Quercus will publish YouTube star Jonathan Joly’s childhood memoir, All My Friends are Invisible.
Non-fiction publisher Katy Follain bought world rights from Jenny Heller at Robertson Murray. All My Friends Are Invisible will be published in February 2022.
The blurb reads: “Growing up in conservative 1980s Dublin, where there was little tolerance for children who were ‘different’, Jonathan Joly was indeed a different sort of child: creative, expressive, and – on the inside – a girl. The limitations of the people around him to understand his differences led to years of tyrannical bullying and abuse, forcing him to withdraw within himself to the point of clinical absence. His only chance for survival was the inner world he created for himself, rich with loving and supportive friends and playmates, that only he could see. Jonathan’s invisible friends were his lifeline, and have remained with him to this day.”
Quercus said: “This extraordinary and beautifully-written childhood memoir is not only an important, thought-provoking and exhilarating read, it provides hope and community for all those who have ever felt ‘other’, and proves how vital it is to provide children with the safe space to be themselves, the absence of which can have dire consequences.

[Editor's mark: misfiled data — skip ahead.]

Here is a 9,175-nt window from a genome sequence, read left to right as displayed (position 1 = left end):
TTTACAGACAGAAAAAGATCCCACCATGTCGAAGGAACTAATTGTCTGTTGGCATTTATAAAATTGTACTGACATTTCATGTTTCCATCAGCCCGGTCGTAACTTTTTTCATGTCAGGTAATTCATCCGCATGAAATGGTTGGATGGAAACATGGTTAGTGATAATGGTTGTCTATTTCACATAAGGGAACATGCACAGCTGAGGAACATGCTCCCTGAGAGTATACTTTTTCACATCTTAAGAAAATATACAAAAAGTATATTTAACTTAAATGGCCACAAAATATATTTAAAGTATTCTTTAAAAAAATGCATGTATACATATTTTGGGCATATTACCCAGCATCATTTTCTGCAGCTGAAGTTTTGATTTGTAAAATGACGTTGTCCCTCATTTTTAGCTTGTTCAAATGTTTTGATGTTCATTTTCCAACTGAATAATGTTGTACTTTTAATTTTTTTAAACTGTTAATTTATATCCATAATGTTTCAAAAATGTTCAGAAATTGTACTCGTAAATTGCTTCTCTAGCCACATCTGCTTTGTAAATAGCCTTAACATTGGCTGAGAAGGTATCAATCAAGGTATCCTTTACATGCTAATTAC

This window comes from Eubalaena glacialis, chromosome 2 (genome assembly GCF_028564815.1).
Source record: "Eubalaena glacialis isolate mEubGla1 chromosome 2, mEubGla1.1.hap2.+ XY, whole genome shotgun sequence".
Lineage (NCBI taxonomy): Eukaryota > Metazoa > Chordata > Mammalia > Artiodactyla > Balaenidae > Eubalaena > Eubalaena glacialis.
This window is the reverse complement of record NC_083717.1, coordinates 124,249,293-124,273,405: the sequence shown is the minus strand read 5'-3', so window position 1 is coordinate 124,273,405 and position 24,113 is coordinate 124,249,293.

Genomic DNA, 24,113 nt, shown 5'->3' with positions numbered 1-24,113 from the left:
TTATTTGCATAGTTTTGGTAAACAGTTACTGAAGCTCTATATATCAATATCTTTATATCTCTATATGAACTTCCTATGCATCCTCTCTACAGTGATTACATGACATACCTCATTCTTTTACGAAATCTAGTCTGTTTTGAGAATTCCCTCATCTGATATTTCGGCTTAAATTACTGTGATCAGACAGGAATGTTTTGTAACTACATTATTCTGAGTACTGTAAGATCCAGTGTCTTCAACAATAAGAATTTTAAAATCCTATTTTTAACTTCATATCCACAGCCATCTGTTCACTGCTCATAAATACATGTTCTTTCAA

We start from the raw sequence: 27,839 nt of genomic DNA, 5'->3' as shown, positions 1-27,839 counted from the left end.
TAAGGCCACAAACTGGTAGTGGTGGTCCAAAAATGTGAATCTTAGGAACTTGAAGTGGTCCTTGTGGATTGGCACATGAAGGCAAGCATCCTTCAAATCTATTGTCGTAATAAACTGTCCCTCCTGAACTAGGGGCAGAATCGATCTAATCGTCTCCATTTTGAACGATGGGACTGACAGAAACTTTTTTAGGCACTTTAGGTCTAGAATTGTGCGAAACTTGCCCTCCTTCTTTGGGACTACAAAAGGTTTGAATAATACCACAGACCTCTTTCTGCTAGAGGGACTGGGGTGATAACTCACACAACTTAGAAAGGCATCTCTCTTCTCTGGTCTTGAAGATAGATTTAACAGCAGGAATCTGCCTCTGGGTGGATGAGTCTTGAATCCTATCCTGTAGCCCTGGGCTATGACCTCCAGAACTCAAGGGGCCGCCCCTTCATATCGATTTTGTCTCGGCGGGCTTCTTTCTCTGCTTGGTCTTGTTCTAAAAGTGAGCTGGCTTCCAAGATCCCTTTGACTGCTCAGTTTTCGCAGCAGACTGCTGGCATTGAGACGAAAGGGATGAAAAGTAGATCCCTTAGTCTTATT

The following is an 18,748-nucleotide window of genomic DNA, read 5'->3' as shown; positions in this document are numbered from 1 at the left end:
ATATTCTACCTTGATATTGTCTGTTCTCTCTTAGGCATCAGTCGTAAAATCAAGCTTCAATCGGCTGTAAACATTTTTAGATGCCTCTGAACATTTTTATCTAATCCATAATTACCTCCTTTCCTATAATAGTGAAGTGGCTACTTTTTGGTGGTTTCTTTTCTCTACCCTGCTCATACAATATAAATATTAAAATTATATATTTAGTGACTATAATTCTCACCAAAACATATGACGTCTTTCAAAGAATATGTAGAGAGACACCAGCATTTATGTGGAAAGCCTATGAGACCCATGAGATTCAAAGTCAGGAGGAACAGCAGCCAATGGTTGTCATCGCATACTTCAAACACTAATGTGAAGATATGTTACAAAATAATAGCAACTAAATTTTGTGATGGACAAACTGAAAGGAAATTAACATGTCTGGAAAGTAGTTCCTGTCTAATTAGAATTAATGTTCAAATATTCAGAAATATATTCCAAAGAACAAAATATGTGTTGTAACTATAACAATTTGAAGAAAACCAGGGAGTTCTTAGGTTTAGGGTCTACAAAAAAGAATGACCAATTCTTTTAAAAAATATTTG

"In All My Friends are Invisible, Jonathan Joly shares the secret he’s kept hidden these many years.”
Joly was born in Dublin in 1980 and was sent to a school for children with emotional difficulties. In 2009 he and Anna Saccone started creating YouTube videos about their lives from their small flat in Cork, Ireland. Over the next 12 years, as the couple married, had children and moved to the UK, they became one of YouTube’s most well-known families. Across their social channels they now have over seven million devoted followers and friends. All My Friends Are Invisible is Jonathan’s first book.
Joly said: "This is the book I've wanted to write for so long. I am grateful to Quercus for giving me the safe space in which to do so, and I hope that in telling my story I'm able to help others, too.”
Follain said: “From the moment Jonathan talked to me about his invisible friends who helped him through his difficult childhood, I was both intrigued and mesmerised. When he told me more about his son Eduardo, and his decision to wear dresses, I was also struck by how much his story would resonate with so many readers, from young adults to parents, and everyone else in between. The book is exquisitely written, layered, deep, intense but also funny and warm. I can’t wait for people to dive into this book and discover Jonathan’s world, and be moved as I was by his words.”